Forget what I said last time. Opening my mind to all the ways I can think up for how responsive type can work has generated a great delay in me actually coming up with a coherent message on how it’s done. The fact is — even if we limit the scope of our interest to technologies that are currently accessible and mainstream — we still live well under our privilege when it comes to what’s possible with responsive typography. So rather than a show and tell, where I say ‘here’s how it’s done,’ I’m instead focusing on pushing the boundaries of what’s considered responsive design just a little, and giving a few pointers along the way.
What responsive design means now
To most in the field, responsive design means controlling the presentation of a webpage through some carefully written CSS that checks the minimum width of the viewport and rearranges the layout, reflowing the copy and bumping the size of the text up or down accordingly. Often the design transforms along a small set of three or four base layouts, separated by discrete breakpoints.
What responsive design can become
Oliver Reichenstein touched on this in a talk he gave at TYPO San Francisco. He was discussing how for his app, Ai Writer, Nitti Light worked perfectly; but after Apple introduced its higher resolution Retina display, the type was all wrong. Something had changed. It was lighter, but it had also subtly lost its character in the new environment. This problem is something that can be helped by responsive typography. And this is a good starting point, but really only one avenue to explore among the many I alone see. Here’s how I break it down: There are conditions that can be measured, and there are responses that the design can make. And there’s a step in between that deals with how capable and trustworthy the data that measures the conditions is, and how reliably an appropriate response can be formulated and made.
Conditions that may elicit one or more appropriate responses
Size of output, intended purpose of the design, number of persons viewing the content, one Nick Sherman pointed out that I mentioned last week: distance from eyes to the reading surface, are all huge factors in how best to show content. Also, things like facial expressions, or the part of the screen on which the the viewer’s eyes are focused may be particularly useful. If projected, the position, color, texture, and motion of the object(s) onto which the content is projected could open interesting possibilities. Back closer to the here and now, things like region, location, position in space, current speed/momentum, ambient light (value and color temperature) and proximity to other devices are additional conditions to consider.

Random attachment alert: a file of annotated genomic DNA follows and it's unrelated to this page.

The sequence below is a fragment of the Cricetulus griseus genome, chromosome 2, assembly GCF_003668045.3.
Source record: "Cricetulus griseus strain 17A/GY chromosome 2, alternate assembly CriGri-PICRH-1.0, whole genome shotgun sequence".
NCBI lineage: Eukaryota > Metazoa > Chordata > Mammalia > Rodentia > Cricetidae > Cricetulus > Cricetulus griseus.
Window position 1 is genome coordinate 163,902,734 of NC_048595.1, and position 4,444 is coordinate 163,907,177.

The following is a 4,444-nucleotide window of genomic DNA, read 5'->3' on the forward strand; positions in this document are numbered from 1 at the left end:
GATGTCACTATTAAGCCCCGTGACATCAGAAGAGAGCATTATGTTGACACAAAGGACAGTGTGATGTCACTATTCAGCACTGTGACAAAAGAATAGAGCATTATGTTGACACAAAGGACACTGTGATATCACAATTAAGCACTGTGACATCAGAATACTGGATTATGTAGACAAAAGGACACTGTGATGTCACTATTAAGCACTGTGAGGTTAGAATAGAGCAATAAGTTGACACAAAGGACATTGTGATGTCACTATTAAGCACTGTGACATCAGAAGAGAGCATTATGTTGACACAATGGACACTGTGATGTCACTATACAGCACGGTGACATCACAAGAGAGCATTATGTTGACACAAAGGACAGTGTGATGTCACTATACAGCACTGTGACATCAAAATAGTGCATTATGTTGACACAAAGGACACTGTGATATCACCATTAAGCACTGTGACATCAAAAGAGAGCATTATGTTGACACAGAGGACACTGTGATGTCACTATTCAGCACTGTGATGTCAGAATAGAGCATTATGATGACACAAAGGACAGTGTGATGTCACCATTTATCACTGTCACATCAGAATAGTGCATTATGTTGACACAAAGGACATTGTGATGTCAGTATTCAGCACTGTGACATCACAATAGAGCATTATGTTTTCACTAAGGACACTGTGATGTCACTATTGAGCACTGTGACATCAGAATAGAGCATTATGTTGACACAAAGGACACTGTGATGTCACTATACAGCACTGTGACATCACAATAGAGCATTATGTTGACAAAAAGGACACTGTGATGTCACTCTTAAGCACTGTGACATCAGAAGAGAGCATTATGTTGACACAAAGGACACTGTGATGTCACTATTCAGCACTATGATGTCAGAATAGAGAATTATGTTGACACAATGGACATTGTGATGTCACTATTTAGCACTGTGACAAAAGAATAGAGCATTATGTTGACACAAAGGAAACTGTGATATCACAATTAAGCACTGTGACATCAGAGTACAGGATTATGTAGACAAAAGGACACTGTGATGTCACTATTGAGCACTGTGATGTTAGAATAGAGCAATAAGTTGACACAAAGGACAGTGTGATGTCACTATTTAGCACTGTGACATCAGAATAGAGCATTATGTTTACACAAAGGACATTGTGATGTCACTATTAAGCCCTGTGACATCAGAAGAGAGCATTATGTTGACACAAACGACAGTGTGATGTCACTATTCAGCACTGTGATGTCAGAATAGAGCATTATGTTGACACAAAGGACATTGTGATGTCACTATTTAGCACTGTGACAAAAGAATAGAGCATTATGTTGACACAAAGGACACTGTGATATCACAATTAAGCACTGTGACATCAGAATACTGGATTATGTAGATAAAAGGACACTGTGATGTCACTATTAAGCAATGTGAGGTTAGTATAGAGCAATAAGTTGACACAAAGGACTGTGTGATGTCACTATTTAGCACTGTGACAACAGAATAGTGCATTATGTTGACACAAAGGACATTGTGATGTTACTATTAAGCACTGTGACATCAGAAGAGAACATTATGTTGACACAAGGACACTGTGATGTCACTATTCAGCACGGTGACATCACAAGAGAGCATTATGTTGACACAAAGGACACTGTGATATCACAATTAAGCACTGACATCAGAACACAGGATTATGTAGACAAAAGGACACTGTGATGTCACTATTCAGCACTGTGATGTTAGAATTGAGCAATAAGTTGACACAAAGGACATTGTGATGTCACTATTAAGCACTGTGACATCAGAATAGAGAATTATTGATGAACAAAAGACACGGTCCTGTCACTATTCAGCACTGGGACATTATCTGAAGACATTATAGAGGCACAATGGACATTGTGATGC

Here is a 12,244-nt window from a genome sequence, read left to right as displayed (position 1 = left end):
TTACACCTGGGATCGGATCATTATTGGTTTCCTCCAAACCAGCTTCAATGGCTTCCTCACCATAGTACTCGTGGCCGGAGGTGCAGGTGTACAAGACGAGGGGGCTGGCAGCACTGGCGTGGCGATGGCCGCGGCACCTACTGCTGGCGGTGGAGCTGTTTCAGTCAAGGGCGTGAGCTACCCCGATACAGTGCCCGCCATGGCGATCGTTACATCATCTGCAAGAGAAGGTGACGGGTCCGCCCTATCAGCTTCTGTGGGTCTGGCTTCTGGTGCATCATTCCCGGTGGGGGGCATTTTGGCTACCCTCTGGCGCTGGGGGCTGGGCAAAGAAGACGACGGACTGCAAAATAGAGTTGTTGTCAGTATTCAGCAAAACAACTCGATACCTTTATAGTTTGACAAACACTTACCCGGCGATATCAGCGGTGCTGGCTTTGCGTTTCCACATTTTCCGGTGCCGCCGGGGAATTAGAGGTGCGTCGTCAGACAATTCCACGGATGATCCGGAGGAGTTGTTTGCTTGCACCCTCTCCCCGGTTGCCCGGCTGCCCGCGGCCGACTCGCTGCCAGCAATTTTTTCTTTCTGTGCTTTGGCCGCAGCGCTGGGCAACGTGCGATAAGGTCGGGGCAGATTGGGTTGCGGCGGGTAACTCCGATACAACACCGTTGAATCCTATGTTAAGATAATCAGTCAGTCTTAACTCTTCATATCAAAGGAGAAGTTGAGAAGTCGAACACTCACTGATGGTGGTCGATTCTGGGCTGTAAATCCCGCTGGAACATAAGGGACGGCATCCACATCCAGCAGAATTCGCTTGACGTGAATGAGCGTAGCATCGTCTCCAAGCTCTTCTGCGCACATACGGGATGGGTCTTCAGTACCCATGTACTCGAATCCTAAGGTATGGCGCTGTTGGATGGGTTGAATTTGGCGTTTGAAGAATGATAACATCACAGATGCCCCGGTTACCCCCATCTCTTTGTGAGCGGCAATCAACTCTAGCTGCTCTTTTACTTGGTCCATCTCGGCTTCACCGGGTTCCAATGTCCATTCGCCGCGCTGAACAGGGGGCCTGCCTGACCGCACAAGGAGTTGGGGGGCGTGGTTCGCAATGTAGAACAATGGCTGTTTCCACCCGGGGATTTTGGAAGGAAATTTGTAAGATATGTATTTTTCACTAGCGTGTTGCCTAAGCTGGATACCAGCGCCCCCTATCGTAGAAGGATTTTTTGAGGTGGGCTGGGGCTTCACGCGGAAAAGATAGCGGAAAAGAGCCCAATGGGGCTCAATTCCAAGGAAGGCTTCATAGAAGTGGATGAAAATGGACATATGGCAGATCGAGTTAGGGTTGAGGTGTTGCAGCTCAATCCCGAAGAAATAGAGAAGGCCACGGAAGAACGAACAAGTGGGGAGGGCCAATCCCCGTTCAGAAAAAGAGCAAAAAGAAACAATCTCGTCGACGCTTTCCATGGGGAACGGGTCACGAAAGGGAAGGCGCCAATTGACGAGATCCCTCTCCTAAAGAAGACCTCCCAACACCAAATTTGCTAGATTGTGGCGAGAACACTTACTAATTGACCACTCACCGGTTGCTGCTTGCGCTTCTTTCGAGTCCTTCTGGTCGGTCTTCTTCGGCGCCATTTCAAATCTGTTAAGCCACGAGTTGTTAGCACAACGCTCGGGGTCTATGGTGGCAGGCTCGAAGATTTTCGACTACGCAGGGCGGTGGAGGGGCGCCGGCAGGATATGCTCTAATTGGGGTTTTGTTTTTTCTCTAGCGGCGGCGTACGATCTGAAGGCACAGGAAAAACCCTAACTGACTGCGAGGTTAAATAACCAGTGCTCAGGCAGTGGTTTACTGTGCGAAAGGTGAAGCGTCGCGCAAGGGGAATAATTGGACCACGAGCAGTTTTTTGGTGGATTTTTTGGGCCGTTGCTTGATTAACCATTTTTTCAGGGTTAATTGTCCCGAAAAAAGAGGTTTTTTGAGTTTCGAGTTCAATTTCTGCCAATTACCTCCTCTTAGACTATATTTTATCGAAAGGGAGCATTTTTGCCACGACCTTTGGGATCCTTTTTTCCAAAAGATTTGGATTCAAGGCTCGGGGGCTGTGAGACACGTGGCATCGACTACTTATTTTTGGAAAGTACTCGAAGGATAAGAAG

Ways the typography may respond
The obvious ones are things like font size, length of measure, line height, margins, etc.. Others within present reach are the font’s weight, color, style or family. And just outside of easy reach are movement, perspective, and direct manipulation of a font’s masters, (meaning that the type would respond fluidly across changes in weight, width, or any other arbitrarily defined axis, such as serious to playful, futurist to humanist, Persian to Arabic).
Just to conclude these thoughts for now, I know we’ve taken a hard road to get where we are with webfonts actually working as well as they do, but I wonder if it isn’t time to move on. I hope we don’t get too comfortable with type and typography in its present form.